Dr. Sha Visited Prof. Wu at UCF

Dr. Dazhong Wu is an Assistant Professor in the Department of Mechanical and Aerospace Engineering at the University of Central Florida. Dr. Wu’s research interests include IoT-enabled smart manufacturing, diagnostics, prognostics, reliability engineering, and additive manufacturing. Dr. Sha visited Dr. Wu from Oct. 12th to 15th and presented his research in “Modeling Stakeholders’ Decision-Making in Support of Complex Systems Design”. They also discussed the research collaboration opportunities in additive manufacturing, cloud-based manufacturing and design of community-driven manufacturing systems. This visit is sponsored by the Oak Ridge Associated Universities (ORAU) Travel Grants Program.


The Workshop was Successfully Held at ASME IDETC/CIE 2017

We organized a workshop titled “Lab Experiments on Individual and Interactive Decision Making in Design” on the ASME IDETC/CIE 2017  on August 5th at Cleveland, OH. The workshop was collaboratively organized with Dr. Jitesh Panchal, Dr. Ilias Bilionis and Dr. Karthik Kanna from Purdue University. Dr. Sha presented three different lab experiments in support of understanding the designers’ behaviors under competition and their decisions-making strategies about information acquisition in engineering systems design. The papers related to research presented in this workshop can be found here and here.

Dr. Sha is Awarded the Best Dissertation of the Year by ASME

Dr. Zhenghui Sha, is selected as the awardee of the prestigious American Society of Mechanical Engineers (ASME) 2017 Best Ph.D. Dissertation of the Year Award for his dissertation entitled “Decision-Centric Foundations for Complex Systems Engineering and Design“.  His PhD is advised by Dr. Jitesh H. Panchal from Purdue University.

The ASME Computers and Information in Engineering (CIE) Division has presented the award in recognition of “a promising young investigator who authored the best Ph.D thesis of the year in the area of computers and information in engineering“. To ensure that it is presented to appropriately qualified recipients and to maintain the prestigious nature of the award it may not be presented every year. The award is presented on the ASME IDETC/CIE 2017.

Dr. Sha (left), is presented the ASME CIE Best Ph.D. Dissertation of the Year Award by the nominator Dr. Jitesh Panchal (right) on the ASME 2017 International Design Engineering Technical Conferences & Computers and Information in Engineering Conference (Photo courtesy to ASME CIE)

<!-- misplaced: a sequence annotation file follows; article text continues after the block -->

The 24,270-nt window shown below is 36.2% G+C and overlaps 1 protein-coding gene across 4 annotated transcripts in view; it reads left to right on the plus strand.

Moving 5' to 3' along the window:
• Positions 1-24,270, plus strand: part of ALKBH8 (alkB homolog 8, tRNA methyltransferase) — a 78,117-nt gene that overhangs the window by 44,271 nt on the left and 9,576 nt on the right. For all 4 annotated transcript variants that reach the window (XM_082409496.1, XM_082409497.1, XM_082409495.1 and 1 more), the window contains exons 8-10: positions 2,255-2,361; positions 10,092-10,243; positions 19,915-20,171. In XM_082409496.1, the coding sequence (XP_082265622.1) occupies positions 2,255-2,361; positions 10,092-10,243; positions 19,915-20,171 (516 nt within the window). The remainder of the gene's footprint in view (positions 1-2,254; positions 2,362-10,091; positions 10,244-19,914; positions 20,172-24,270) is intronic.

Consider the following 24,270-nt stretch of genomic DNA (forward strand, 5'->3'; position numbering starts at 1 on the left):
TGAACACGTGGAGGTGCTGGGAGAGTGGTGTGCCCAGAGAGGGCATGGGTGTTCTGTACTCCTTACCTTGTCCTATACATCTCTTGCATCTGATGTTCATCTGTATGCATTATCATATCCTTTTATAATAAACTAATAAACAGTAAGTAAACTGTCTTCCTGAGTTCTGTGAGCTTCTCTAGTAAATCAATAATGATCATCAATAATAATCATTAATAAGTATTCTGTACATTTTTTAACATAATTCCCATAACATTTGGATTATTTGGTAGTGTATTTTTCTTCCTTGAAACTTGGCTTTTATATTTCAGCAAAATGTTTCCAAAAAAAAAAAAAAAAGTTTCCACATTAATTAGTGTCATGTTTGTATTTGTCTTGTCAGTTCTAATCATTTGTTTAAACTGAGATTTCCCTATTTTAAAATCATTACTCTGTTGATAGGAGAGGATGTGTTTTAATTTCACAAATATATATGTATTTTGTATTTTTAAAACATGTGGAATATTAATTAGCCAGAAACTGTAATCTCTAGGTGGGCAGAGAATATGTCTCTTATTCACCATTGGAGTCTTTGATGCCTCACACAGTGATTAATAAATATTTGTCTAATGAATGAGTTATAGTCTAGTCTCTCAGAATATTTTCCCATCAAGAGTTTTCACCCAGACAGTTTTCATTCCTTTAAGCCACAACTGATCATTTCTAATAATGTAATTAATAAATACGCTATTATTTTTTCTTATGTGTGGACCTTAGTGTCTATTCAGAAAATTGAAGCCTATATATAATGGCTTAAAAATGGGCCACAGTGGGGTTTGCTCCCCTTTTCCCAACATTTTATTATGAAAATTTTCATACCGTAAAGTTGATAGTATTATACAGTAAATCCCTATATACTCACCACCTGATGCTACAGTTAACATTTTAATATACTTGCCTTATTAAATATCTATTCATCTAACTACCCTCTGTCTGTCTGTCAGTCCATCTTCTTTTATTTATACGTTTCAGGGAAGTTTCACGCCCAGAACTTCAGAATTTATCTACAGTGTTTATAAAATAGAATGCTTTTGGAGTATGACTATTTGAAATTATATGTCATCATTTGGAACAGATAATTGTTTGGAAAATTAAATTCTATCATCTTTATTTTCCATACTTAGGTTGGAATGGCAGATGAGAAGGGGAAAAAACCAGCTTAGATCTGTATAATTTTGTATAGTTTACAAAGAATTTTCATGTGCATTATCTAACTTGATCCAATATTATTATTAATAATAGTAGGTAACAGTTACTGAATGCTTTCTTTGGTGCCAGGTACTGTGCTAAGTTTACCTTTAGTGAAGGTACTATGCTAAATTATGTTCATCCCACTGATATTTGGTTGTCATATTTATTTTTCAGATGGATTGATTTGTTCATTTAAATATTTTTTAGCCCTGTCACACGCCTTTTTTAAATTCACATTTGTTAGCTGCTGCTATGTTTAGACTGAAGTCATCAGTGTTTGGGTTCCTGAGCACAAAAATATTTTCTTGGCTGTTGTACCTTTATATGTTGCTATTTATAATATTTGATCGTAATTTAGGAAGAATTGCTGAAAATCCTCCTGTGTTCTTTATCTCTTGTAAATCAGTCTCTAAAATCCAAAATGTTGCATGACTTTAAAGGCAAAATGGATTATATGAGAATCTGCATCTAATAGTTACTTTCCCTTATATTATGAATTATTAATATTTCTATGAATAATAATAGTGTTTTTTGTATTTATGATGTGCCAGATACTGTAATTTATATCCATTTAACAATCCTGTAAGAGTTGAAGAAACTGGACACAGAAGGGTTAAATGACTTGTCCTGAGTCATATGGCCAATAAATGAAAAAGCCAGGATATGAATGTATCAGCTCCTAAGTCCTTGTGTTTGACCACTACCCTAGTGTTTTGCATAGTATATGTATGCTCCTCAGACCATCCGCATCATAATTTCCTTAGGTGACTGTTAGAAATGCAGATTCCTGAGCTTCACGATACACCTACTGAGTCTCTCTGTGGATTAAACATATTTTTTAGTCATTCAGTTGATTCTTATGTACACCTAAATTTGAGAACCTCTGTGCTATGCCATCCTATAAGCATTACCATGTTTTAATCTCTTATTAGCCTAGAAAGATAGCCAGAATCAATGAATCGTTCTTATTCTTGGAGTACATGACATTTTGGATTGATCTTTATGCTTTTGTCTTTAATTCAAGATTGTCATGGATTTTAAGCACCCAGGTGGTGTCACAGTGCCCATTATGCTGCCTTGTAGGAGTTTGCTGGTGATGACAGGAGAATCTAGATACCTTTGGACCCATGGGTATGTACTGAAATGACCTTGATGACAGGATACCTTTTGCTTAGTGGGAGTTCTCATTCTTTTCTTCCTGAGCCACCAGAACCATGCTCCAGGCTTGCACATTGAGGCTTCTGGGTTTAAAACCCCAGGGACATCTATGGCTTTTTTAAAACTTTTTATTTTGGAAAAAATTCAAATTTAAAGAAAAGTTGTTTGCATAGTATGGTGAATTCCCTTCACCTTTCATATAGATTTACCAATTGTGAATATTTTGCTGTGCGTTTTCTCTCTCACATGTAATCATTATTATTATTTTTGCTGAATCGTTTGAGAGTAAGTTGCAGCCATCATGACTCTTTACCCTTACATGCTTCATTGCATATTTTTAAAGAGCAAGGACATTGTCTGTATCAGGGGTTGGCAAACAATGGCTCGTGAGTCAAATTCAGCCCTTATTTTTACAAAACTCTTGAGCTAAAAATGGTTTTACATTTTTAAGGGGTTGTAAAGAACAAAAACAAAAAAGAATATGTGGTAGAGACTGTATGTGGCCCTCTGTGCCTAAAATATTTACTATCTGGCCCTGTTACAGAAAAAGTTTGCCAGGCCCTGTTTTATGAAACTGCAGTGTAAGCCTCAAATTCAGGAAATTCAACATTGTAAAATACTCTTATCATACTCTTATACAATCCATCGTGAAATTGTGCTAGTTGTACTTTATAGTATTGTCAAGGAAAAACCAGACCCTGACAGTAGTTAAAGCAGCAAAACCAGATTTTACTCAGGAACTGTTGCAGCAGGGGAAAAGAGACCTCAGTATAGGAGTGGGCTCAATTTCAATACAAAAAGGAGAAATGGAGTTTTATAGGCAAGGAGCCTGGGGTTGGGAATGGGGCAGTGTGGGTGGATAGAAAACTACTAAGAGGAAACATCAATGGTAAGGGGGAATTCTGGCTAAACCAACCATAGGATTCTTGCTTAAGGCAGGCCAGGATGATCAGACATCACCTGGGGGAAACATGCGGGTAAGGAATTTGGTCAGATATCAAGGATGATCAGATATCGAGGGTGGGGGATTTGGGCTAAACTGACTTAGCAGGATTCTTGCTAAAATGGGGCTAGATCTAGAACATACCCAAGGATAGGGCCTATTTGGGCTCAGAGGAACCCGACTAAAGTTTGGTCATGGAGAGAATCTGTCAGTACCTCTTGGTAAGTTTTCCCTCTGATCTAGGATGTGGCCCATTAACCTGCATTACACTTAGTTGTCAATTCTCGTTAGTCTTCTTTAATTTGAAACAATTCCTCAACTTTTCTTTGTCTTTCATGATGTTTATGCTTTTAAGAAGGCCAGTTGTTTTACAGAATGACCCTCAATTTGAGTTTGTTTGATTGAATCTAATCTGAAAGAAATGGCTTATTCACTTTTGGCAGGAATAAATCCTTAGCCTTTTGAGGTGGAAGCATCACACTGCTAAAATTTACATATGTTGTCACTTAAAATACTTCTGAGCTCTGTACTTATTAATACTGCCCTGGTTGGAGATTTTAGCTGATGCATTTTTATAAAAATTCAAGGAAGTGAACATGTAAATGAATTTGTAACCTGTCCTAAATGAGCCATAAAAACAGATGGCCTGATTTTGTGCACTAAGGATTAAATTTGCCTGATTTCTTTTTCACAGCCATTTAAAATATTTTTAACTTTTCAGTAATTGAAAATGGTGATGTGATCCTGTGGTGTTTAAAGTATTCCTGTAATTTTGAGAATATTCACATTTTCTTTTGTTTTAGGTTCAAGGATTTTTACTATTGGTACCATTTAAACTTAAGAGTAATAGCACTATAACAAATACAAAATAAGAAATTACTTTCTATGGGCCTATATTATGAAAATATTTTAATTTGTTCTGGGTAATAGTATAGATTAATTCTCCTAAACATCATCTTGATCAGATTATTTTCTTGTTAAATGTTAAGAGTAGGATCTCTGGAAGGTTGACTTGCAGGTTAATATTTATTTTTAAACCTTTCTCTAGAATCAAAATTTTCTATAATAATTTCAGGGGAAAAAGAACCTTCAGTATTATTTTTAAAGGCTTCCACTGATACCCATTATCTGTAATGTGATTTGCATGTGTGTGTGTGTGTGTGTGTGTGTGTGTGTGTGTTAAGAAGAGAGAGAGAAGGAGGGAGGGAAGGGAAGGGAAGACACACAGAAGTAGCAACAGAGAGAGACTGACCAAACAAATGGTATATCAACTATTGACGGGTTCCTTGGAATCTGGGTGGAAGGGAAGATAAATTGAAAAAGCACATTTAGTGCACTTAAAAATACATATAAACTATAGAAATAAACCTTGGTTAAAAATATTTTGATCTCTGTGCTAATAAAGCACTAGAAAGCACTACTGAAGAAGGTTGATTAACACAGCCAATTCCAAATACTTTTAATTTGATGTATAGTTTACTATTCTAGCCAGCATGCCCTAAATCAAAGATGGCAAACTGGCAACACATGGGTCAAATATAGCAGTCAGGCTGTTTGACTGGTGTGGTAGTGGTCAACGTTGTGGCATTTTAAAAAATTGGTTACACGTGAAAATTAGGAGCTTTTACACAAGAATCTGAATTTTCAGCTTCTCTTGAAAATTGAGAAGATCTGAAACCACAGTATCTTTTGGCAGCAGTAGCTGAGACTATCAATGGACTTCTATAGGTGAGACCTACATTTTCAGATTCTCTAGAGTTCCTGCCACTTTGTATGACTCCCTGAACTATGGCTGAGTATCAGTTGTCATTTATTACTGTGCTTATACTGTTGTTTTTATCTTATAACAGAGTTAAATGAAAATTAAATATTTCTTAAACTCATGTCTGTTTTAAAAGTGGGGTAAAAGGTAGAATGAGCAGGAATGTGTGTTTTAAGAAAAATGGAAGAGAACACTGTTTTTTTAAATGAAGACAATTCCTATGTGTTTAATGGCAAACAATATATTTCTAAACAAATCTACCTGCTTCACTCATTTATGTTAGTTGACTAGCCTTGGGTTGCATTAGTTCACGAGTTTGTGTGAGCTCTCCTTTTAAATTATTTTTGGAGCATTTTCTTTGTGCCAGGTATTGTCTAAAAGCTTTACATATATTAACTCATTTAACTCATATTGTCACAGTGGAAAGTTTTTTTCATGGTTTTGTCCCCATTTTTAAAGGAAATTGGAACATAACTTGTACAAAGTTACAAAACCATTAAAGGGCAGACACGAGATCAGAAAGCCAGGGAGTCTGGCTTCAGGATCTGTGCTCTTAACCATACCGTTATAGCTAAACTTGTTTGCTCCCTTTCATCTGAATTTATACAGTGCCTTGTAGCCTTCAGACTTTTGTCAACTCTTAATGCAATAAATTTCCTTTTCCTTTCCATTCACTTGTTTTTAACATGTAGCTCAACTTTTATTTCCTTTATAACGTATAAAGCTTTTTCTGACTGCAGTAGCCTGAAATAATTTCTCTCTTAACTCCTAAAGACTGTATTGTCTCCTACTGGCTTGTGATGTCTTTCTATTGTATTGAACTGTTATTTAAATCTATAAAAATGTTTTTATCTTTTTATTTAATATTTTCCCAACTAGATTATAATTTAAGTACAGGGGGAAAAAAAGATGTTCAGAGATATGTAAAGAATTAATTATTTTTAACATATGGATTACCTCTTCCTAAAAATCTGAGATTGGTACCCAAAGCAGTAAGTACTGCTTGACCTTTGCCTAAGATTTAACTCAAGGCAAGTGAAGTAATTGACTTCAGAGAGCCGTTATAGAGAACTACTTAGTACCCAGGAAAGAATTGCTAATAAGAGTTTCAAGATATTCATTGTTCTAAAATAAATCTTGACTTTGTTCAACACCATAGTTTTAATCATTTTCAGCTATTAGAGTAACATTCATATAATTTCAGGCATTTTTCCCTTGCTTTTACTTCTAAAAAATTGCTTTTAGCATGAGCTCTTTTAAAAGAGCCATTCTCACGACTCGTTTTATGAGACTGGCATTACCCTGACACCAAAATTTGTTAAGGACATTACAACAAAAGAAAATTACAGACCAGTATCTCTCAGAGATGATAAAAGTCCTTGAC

Welcome New SiDi Lab Members

Welcome the new SiDi members, Kaleb Porter, Chandler Bair, and Laxmi Poudle! Kaleb and Chandler are Junior students in the MEEG department and they join SiDi as summer research interns. Laxmi will join SiDi in the Fall as a PhD student. He graduated from the University of Arkansas in 2015 with BS degree in Mechanical Engineering.

Paper Accepted by the Journal of Mechanical Design, ASME Transaction

Our paper titled “Understanding Design Decisions under Competition using Games with Information Acquisition and a Function Optimization Experiment” is accepted by the Journal of Mechanical Design (JMD), ASME Transaction. The paper will be soon available at JMD website.

Abstract:  The primary motivation in this paper is to understand decision-making in design under competition from both prescriptive and descriptive perspectives. Engineering design is often carried out under competition from other designers or firms, where each competitor invests effort with the hope of getting a contract, attracting customers, or winning a prize. One such scenario of design under competition is crowdsourcing where designers compete for monetary prizes. Within existing literature, such competitive scenarios have been studied using models from contest theory, which are based on assumptions of rationality and equilibrium. Although these models are general enough for different types of contests, they do not address the unique characteristics of design decision-making, e.g., strategies related to the design process, the sequential nature of design decisions, the evolution of strategies, and heterogeneity among designers. In this paper, we address these gaps by developing an analytical model for design under competition, and using it in conjunction with a behavioral experiment to gain insights about how individuals actually make decisions in such scenarios. The contributions of the paper are two fold. First, a game-theoretic model is presented for sequential design decisions considering the decisions made by other players. Second, an approach for synergistic integration of analytical models with data from behavioral experiments is presented. The proposed approach provides insights such as shift in participants’ strategies from exploration to exploitation as they acquire more information, and how they develop beliefs about the quality of their opponents’ solutions.